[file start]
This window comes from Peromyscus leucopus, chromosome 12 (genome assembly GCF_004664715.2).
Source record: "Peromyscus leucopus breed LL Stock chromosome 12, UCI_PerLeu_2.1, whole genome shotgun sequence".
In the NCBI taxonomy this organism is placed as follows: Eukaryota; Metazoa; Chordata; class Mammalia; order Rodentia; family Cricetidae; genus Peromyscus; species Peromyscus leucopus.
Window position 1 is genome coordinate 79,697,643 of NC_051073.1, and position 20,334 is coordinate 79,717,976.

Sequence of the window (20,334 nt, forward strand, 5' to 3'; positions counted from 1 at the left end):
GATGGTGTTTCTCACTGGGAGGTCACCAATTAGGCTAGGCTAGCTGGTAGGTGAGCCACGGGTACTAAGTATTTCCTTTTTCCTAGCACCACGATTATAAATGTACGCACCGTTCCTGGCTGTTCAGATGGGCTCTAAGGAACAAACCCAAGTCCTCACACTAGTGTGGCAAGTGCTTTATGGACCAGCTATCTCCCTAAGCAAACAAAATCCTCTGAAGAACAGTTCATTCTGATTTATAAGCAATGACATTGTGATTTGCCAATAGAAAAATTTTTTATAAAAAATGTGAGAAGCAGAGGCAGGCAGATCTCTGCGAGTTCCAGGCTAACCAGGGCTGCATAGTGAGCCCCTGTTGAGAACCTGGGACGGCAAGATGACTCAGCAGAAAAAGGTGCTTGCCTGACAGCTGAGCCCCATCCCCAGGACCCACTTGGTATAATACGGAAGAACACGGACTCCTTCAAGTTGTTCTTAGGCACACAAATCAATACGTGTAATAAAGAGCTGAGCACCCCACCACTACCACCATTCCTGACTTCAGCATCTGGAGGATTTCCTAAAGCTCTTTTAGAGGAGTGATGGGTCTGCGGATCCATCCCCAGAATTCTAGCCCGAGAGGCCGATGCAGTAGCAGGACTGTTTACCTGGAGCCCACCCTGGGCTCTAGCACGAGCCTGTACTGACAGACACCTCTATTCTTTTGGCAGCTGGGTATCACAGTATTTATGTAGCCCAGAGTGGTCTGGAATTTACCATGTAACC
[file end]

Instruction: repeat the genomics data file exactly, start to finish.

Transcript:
This window comes from Peromyscus leucopus, chromosome 12 (genome assembly GCF_004664715.2).
Source record: "Peromyscus leucopus breed LL Stock chromosome 12, UCI_PerLeu_2.1, whole genome shotgun sequence".
In the NCBI taxonomy this organism is placed as follows: Eukaryota; Metazoa; Chordata; class Mammalia; order Rodentia; family Cricetidae; genus Peromyscus; species Peromyscus leucopus.
Window position 1 is genome coordinate 79,697,643 of NC_051073.1, and position 20,334 is coordinate 79,717,976.

Sequence of the window (20,334 nt, forward strand, 5' to 3'; positions counted from 1 at the left end):
GATGGTGTTTCTCACTGGGAGGTCACCAATTAGGCTAGGCTAGCTGGTAGGTGAGCCACGGGTACTAAGTATTTCCTTTTTCCTAGCACCACGATTATAAATGTACGCACCGTTCCTGGCTGTTCAGATGGGCTCTAAGGAACAAACCCAAGTCCTCACACTAGTGTGGCAAGTGCTTTATGGACCAGCTATCTCCCTAAGCAAACAAAATCCTCTGAAGAACAGTTCATTCTGATTTATAAGCAATGACATTGTGATTTGCCAATAGAAAAATTTTTTATAAAAAATGTGAGAAGCAGAGGCAGGCAGATCTCTGCGAGTTCCAGGCTAACCAGGGCTGCATAGTGAGCCCCTGTTGAGAACCTGGGACGGCAAGATGACTCAGCAGAAAAAGGTGCTTGCCTGACAGCTGAGCCCCATCCCCAGGACCCACTTGGTATAATACGGAAGAACACGGACTCCTTCAAGTTGTTCTTAGGCACACAAATCAATACGTGTAATAAAGAGCTGAGCACCCCACCACTACCACCATTCCTGACTTCAGCATCTGGAGGATTTCCTAAAGCTCTTTTAGAGGAGTGATGGGTCTGCGGATCCATCCCCAGAATTCTAGCCCGAGAGGCCGATGCAGTAGCAGGACTGTTTACCTGGAGCCCACCCTGGGCTCTAGCACGAGCCTGTACTGACAGACACCTCTATTCTTTTGGCAGCTGGGTATCACAGTATTTATGTAGCCCAGAGTGGTCTGGAATTTACCATGTAACC